days. Cæsar marched from Rome to the Sierra-Morena, in Spain, a distance
of four hundred and fifty leagues, in twenty-three days!

Napoleon excelled all modern generals in the celerity of his movements.
Others have made for a single day as extraordinary marches as the
French, but for general activity during a campaign they have no rivals
in modern history. A few examples of the rapidity of their movements may
not be without interest.

In 1797 a part of Napoleon's army left Verona after having fought the
battle of St. Michaels, on the 13th of January, then marched all night
upon Rivoli, fought in the mountains on the 14th, returned to Mantua on
the 15th, and defeated the army of Provera on the morning of the
16th, - thus, in less than four days, having marched near fifty leagues,
fought three battles, and captured more than twenty thousand prisoners!
Well might he write to the Directory that his soldiers had surpassed the
much vaunted rapidity of Cæsar's legions.

In the campaign of 1800, Macdonald, wishing to prevent the escape of
Loudon, in a single day marched forty miles, crossing rivers, and
climbing mountains and glaciers.

In 1805 the grand French army broke up their camp at Boulogne, in the
early part of September, and in two weeks reached their allotted posts
on the Rhine, averaging daily from twenty-five to thirty miles.

During the same campaign the French infantry, pursuing the Archduke
Ferdinand in his retreat from Ulm, marched thirty miles a day in
dreadful weather, and over roads almost impassable for artillery.

Again, in the campaign of 1806, the French infantry pursued the
Prussians at the rate of from twenty-five to thirty miles per day.

In 1808 the advanced posts of Napoleon's army pursued Sir John Moore's
army at the rate of twenty-five miles a day, in the midst of winter.
Napoleon transported an army of fifty thousand men from Madrid to
Astorga with nearly the same rapidity, marching through deep snows,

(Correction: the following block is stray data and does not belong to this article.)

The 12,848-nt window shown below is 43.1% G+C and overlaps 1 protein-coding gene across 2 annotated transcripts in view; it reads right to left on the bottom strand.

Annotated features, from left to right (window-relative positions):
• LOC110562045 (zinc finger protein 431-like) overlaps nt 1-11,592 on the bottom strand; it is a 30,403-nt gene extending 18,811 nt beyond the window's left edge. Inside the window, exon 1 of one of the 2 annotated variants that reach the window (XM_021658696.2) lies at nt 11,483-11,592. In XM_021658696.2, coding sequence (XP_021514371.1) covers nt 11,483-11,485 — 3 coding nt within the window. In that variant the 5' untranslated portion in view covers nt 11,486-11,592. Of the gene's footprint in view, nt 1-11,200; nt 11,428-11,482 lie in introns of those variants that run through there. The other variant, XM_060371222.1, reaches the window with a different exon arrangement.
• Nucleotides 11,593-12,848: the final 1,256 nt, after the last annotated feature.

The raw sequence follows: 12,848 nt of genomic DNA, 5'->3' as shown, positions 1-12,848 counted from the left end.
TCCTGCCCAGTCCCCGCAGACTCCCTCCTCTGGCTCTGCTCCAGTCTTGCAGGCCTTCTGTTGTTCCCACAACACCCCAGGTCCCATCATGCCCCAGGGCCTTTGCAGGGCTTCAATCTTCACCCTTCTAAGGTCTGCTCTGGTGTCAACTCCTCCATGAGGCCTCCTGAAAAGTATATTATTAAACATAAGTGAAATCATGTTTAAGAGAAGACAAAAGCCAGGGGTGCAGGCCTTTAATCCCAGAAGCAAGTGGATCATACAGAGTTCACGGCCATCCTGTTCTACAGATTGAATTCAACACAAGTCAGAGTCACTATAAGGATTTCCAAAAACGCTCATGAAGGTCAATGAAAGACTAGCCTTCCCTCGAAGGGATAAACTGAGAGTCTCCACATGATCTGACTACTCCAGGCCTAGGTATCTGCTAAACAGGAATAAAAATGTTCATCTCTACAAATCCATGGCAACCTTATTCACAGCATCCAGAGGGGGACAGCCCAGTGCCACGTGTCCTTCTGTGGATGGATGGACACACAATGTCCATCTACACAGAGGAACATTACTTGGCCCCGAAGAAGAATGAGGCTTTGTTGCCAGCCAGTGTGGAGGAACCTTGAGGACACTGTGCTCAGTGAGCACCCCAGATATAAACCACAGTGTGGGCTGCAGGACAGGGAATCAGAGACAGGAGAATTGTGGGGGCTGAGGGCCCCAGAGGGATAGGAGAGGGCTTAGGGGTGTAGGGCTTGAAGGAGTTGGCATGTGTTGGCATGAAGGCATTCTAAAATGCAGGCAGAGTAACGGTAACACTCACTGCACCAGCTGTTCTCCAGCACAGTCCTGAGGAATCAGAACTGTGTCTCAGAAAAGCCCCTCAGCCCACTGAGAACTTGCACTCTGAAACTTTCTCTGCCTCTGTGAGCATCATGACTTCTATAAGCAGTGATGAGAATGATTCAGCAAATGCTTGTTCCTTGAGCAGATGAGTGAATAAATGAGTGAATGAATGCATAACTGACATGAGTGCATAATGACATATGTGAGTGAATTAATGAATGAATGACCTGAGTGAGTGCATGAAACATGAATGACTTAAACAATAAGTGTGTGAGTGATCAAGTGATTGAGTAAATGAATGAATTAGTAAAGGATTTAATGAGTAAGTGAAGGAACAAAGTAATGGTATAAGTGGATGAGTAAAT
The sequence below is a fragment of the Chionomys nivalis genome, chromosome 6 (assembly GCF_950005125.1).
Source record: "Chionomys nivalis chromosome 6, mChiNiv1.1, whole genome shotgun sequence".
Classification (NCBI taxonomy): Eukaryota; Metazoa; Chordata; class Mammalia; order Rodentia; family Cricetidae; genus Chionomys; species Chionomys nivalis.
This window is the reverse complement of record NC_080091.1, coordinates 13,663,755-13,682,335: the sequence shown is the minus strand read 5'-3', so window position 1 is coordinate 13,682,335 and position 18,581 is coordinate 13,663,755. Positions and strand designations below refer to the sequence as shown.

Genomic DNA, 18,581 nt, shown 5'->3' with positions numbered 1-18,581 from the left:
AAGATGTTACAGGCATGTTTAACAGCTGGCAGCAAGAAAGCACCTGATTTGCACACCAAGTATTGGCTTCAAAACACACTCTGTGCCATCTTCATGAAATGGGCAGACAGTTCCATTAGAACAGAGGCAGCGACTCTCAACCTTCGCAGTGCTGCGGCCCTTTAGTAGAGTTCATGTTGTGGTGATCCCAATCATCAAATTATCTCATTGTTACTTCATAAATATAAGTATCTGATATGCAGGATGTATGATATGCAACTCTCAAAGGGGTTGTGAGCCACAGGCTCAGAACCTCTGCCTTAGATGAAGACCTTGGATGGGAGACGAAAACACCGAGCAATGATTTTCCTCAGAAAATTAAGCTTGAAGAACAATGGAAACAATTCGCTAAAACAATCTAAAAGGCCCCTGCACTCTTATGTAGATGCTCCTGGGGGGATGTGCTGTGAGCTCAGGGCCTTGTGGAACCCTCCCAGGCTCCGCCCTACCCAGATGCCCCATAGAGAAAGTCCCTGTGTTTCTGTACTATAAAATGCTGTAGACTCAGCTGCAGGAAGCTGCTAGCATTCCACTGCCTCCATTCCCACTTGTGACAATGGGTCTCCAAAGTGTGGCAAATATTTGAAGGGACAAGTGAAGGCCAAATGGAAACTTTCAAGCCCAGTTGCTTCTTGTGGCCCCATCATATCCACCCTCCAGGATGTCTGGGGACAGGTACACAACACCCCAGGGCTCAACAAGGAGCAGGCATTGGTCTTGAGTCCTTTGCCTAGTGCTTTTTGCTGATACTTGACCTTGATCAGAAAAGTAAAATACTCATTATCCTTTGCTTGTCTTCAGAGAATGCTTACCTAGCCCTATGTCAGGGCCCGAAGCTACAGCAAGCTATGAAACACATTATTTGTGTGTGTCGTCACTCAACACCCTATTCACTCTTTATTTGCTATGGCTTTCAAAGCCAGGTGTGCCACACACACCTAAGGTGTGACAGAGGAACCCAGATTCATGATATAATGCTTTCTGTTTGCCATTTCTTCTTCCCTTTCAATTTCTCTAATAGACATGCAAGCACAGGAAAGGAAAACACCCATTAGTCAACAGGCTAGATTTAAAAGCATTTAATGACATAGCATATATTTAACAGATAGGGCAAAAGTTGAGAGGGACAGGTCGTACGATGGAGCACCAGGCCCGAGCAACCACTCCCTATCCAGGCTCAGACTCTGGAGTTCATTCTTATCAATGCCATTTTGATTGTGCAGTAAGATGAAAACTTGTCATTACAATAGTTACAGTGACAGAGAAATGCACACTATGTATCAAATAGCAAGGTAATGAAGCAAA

across high mountains, and rivers swollen by the winter rains. The
activity, perseverance, and endurance of his troops, during these ten
days' march, are scarcely equalled in history.

In 1812, the activity of the French forces under Clausel was truly
extraordinary. After almost unheard-of efforts at the battle of
Salamanca, he retreated forty miles in a little more than twelve hours!

In 1814, Napoleon's army marched at the rate of ten leagues a day,
besides fighting a battle every twenty-four hours. Wishing to form a
junction with other troops, for the succor of Paris, he marched his army
the distance of seventy-five miles in thirty-six hours; the cavalry
marching night and day, and the infantry travelling _en poste_.

On his return from Elba, in 1815, his guards marched fifty miles the
first day after landing; reached Grenoble through a rough and
mountainous country, a distance of two hundred miles, in six days, and
reached-Paris, a distance of six hundred miles, in less than twenty

The marches of the allied powers, during the wars of the French
Revolution, were much less rapid than those of the armies of Napoleon.
Nevertheless, for a single day the English and Spaniards have made some
of the most extraordinary marches on record.

In 1809, on the day of the battle of Talavera, General Crawford, fearing
that Wellington was hard pressed, made a forced march with three
thousand men the distance of sixty-two miles in twenty-six hours!

The Spanish regiment of Romana, in their march from Jutland to Spain,
marched the extraordinary distance of fifty miles in twenty-one hours.

Cavalry, for a single day, will march a greater distance than infantry;
but for a campaign of several months the infantry will march over the
most ground. In the Russian campaign of Napoleon, his cavalry failed to
keep pace with the infantry in his forced march on Moskwa. But in the
short campaigns of 1805 and 1806, the cavalry of Murat displayed the
most wonderful activity, and effected more extraordinary results than
any mounted troops of modern ages.

The English cavalry, however, have made one or two short marches with a
rapidity truly extraordinary.

In 1803 Wellington's cavalry in India marched the distance of sixty
miles in thirty-two hours.

But the march of the English cavalry under Lord Lake, before the battle
of Furruckabad, is, if we can trust the English accounts, still more
extraordinary than any thing recorded of the Romans or the French - it is
said that he marched _seventy miles in twenty-four hours!!!_

As a general rule, troops marching for many days in succession will move
at the rate of from fifteen to twenty miles per day. In forced marches,
or in pursuit of a flying enemy, they will average from twenty to
twenty-five miles per day. And for only two or three days in succession,
with favorable roads, thirty miles per day may be calculated on. Marches
beyond this are unusual, and, when they do occur, are the result of
extraordinary circumstances.

_Convoy_. - A convoy consists of provisions, military munitions, &c.,
sent from one point to another, under the charge of a detachment of